JOHN Beattie is preparing for another weekend of hi-jinks when he joins the rest of the last Scotland team to win at Twickenham on a trip down memory lane today.
The 1983 side will leave Edinburgh Waverley Station at 6.30 this morning in a carriage that has been hired out by the captain of the day, Jim Aitken, for the start of a journey that, 30 years ago, ended in triumph. Beattie will join the likes of John Rutherford, Roy Laidlaw and Jim Renwick for this afternoon’s Calcutta Cup match in the hope that Scott Johnson’s side can remove forever the unwanted statistic of their 22-12 win being the last over the Auld Enemy on foreign soil.
Then, as now, Scotland were not given a hope of defeating their rivals, having lost three games in a row and arrived in Richmond knowing there had been just one Scotland victory there since the Second World War. Yet, the men wearing the thistle with pride upset all the odds and celebrated in style afterwards, mischievously running up a huge bar bill for England skipper John Scott.
Beattie, whose son Johnnie hopes to copy his dad’s success after being restored to the team, is looking forward to the reunion. He said: “I’m going to the game and will be sitting with the team that won in 1983. Jim Aitken is hiring a railway carriage and taking the whole team down. So, the whole team that won 30 years ago, the last time they won [at Twickenham], is leaving Waverley Station at 6.30 in the morning.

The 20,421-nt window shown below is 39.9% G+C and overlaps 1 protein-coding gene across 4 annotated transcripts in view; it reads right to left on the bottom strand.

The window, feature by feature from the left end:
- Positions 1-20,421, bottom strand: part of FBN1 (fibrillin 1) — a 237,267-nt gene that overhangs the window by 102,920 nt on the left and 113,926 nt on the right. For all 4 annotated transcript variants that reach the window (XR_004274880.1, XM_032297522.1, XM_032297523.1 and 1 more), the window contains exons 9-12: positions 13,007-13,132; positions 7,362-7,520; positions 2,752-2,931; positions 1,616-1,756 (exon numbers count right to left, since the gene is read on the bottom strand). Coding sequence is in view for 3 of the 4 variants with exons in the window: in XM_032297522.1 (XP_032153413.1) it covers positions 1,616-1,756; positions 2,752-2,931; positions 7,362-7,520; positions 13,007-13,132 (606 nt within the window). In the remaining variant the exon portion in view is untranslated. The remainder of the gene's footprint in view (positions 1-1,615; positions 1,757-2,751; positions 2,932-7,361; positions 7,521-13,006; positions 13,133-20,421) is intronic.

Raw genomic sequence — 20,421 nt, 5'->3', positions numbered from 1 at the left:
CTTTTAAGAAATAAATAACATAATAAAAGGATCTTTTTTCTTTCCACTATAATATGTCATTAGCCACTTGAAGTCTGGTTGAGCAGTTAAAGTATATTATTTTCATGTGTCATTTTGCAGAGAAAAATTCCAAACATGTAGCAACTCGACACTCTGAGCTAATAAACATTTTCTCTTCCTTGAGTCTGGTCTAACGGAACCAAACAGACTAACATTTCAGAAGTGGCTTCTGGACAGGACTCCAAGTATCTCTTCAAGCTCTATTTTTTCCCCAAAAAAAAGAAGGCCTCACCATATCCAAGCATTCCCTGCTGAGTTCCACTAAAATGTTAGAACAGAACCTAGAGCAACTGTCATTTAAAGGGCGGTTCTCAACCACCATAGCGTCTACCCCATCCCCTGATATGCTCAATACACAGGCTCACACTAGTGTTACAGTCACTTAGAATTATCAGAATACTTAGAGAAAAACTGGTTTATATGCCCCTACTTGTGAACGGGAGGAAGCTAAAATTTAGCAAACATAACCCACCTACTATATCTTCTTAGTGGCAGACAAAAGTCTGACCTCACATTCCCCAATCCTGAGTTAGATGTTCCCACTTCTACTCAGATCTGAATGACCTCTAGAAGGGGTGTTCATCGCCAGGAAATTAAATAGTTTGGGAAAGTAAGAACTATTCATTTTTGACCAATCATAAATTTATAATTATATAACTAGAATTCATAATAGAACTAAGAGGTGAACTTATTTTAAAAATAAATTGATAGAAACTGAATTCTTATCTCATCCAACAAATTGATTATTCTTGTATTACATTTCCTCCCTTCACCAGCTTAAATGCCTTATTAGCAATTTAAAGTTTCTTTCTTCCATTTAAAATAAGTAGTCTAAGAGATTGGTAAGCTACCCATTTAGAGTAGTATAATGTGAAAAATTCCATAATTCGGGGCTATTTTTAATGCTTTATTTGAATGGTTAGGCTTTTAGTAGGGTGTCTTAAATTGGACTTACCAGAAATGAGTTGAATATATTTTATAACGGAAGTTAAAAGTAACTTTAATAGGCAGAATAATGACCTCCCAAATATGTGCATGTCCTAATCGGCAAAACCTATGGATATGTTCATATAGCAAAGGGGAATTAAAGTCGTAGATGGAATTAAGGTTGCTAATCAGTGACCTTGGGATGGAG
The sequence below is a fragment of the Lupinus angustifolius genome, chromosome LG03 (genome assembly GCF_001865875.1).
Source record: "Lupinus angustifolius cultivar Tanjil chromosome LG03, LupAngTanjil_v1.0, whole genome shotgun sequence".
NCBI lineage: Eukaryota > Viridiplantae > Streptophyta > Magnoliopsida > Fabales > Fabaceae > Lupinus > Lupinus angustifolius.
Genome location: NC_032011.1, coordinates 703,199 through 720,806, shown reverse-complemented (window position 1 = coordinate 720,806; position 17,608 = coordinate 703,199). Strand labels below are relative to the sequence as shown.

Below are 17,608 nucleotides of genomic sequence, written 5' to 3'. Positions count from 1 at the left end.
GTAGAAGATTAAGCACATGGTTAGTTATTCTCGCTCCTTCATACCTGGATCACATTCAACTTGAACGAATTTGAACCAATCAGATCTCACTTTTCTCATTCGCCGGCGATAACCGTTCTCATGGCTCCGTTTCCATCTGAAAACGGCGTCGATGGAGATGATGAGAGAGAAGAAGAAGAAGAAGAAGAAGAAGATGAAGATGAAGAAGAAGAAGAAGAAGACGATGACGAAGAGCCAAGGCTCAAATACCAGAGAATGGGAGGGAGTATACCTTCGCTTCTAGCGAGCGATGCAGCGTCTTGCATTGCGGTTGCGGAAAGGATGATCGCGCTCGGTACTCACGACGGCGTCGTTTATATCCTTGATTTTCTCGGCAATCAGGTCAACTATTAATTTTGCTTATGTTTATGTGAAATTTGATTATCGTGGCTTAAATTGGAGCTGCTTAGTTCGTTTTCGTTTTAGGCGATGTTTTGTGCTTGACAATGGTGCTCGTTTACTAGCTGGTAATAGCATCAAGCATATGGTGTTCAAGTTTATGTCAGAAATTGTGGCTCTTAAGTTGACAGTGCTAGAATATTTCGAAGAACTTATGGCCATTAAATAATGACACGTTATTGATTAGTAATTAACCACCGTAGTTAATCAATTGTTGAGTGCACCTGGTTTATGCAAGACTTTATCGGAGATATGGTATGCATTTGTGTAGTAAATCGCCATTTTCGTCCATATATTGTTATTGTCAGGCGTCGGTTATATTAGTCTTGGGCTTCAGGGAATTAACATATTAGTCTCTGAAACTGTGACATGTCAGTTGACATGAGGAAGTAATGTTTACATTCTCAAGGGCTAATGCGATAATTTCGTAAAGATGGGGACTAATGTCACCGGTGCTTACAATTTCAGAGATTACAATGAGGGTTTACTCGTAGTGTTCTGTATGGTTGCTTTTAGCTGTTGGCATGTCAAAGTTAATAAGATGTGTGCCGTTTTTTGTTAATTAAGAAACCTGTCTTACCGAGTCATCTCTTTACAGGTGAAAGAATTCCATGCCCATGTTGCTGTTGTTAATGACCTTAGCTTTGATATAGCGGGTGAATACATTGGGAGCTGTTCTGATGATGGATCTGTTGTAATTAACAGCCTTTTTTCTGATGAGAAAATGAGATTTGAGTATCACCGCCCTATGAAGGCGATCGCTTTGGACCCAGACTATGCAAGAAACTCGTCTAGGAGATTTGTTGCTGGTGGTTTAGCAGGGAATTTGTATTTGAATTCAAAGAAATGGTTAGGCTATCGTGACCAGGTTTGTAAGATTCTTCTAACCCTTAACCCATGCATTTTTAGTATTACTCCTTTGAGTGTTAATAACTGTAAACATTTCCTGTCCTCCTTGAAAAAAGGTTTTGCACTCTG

“We are getting the train down, having lunch at London Scottish and then the RFU has kindly given us all tickets. Then, we’ll meet afterwards and stay in the same hotel we stayed in way back when. It sounds great. My memory of the game is signing all the drinks – every drink, including every supporter we met. We signed them all to the England team captain’s room. So, their bill was maybe £5,000! We also kidnapped a piano player, with piano. The guy tried to go but we wheeled him through to another room and he played songs all night.”
Beattie added: “Two years ago, I was given a DVD of the 1983 game. I was expecting to view a disorganised shambles and me having a bad game. Actually it was okay, and I was okay. In fact, we were better than okay. We bordered on the insane at times in terms of abrasiveness. David Leslie, the wing forward, was scary, Roy Laidlaw was superb, and John Rutherford, was our biggest back, guiding the likes of Roger Baird and Keith Robertson.
“I’m going to be part of a 1983 team reunion at Twickenham but I’m actually very wary of looking back like this every two years, remembering distant wins. It is magical to be with the other players but pathetic of us as a rugby country not to have been better than this. I want the current Scotland team to consign us to history.”
The former British Lion is fully aware how difficult it will be for Beattie junior and his team-mates. Hesaid: “It’s been hard for Johnnie. It’s been two years, two shoulder operations, kind of didn’t make it at Glasgow and then he went to France and got his chance. He’s loving it and playing well.
“But winning’s difficult. You don’t just go down to Twickenham and win.”
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Wednesday 19 June 2013
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